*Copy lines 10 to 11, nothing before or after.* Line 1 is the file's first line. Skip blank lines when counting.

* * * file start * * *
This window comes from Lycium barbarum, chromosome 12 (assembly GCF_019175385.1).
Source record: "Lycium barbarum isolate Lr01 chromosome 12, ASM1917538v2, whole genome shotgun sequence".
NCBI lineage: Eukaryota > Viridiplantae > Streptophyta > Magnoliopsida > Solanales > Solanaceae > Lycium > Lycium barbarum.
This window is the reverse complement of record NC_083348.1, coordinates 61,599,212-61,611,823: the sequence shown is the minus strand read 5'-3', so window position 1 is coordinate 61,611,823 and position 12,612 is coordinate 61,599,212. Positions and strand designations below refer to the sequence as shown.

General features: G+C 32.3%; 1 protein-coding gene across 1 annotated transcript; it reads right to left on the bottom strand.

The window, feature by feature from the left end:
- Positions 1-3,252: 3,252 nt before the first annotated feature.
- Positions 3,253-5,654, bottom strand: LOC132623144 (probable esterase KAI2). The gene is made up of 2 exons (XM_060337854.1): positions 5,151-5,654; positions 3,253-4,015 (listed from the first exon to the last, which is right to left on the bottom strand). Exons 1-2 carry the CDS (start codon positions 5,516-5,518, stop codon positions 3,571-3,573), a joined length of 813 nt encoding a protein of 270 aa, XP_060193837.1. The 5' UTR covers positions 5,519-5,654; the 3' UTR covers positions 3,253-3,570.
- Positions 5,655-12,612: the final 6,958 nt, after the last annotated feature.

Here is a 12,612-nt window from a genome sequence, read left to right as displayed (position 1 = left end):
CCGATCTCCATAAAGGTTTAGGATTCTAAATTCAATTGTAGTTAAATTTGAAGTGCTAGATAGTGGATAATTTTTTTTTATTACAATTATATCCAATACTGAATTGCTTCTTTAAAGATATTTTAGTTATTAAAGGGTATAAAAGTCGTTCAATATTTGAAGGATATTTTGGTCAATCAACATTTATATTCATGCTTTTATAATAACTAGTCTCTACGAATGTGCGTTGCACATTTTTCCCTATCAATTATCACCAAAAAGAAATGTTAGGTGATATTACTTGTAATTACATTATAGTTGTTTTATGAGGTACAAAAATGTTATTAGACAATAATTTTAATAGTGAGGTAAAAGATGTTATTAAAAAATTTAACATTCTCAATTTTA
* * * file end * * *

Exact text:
Here is a 12,612-nt window from a genome sequence, read left to right as displayed (position 1 = left end):
CCGATCTCCATAAAGGTTTAGGATTCTAAATTCAATTGTAGTTAAATTTGAAGTGCTAGATAGTGGATAATTTTTTTTTATTACAATTATATCCAATACTGAATTGCTTCTTTAAAGATATTTTAGTTATTAAAGGGTATAAAAGTCGTTCAATATTTGAAGGATATTTTGGTCAATCAACATTTATATTCATGCTTTTATAATAACTAGTCTCTACGAATGTGCGTTGCACATTTTTCCCTATCAATTATCACCAAAAAGAAATGTTAGGTGATATTACTTGTAATTACATTATAGTTGTTTTATGAGGTACAAAAATGTTATTAGACAATAATTTTAATAGTGAGGTAAAAGATGTTATTAAAAAATTTAACATTCTCAATTTTA